With Agenda 21 providing a mandate, the UN soon published a handbook on integrated environmental and economic accounting in 1993. However, it took a further 20 years to develop the handbook into a full international accounting standard and even then the scope of the standard was confined to traditional natural resources, with ecosystem accounting relegated to a supporting ‘experimental’ framework. The UN is scheduled to consider adopting a revised version of this experimental framework as a full international accounting standard in 2021. I hope this indeed occurs, but it reflects how long these processes take. The gestation period for this work is nearly 30 years!

Delay aside, a key innovation of the resulting System of Environmental-Economic Accounts (SEEA) is the concept of ‘combined presentation’, the ability to produce accounts expressed in either physical or monetary terms, or both. This allows accounts to support two streams of work: 1. the integration of environmental consumption into national accounting and
2. the use of physical accounts to inform environmental management.

Why bother?

As national accounting informs economic decision-making, the rationale for environmental accounting in monetary terms is clear. But why bother with physical accounting, other than as an intermediate step to monetary accounts? The answer lies in two developments, one in the late 1960s and the other going back to medieval times.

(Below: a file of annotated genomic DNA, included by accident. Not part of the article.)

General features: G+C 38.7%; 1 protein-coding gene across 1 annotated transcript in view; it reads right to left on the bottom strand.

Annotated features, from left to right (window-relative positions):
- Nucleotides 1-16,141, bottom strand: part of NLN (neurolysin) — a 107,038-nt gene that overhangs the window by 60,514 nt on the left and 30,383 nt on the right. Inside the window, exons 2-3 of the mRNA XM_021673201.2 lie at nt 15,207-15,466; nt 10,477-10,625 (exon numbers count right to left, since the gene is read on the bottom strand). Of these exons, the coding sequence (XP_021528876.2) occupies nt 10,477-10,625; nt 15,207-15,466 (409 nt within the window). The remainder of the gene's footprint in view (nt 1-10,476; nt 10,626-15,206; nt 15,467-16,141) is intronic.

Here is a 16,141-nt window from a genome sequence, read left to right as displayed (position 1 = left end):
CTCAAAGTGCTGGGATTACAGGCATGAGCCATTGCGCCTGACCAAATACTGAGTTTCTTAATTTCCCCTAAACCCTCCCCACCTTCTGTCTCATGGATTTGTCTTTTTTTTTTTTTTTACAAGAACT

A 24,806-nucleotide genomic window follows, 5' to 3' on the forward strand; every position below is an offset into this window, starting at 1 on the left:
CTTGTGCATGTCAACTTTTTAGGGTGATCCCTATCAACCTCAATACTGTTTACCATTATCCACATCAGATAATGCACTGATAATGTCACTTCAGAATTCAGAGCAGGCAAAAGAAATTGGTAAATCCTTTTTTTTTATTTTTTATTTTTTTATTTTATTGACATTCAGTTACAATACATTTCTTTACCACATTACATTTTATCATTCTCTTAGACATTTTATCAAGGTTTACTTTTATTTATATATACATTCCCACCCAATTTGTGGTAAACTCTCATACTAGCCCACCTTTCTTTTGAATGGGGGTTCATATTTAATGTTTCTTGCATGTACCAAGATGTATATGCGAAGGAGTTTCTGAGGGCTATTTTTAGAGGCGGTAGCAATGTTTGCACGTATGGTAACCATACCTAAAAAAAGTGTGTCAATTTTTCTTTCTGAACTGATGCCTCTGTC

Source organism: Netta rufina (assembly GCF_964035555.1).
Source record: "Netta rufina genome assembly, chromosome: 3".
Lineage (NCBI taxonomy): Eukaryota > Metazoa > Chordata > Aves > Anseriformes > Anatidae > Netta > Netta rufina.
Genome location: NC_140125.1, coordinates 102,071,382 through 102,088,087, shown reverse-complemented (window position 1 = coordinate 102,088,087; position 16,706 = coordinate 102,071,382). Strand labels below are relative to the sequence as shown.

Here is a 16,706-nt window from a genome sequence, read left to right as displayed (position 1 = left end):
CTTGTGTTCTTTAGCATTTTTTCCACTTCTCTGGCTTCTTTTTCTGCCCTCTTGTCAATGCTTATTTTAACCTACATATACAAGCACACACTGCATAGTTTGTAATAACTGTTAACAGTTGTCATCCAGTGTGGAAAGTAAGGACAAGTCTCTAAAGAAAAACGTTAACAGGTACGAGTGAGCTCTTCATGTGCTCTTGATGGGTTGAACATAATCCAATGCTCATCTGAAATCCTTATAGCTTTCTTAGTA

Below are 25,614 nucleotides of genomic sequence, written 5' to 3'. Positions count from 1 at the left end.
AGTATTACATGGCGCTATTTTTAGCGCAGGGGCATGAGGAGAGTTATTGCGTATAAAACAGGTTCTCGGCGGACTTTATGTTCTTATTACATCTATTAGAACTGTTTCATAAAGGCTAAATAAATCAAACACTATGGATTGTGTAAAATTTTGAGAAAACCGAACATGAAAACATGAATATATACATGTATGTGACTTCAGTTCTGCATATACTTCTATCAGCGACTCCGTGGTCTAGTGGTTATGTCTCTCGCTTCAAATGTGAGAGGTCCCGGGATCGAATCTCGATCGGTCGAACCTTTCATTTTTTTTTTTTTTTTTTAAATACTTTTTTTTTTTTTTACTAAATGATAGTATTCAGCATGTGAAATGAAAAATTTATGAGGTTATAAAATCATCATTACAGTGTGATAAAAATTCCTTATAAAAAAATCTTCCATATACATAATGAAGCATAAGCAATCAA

Concerns about the extent of environmental decline had been growing steadily through the 1960s. In 1969** two resource economists, Robert Ayers and Allen Kneese made a profound observation concerning environmental ‘externalities’ (externalities are the costs or benefits affecting persons not party to an economic transaction). Their observation was that if environmental externalities could no longer be regarded as exceptions, but were more the norm, then good economic decision-making required a ‘materials balance’; that is, a full recording and accounting for environmental impacts, in physical terms. Implicitly, Ayers and Kneese had just made the case for environmental accounts.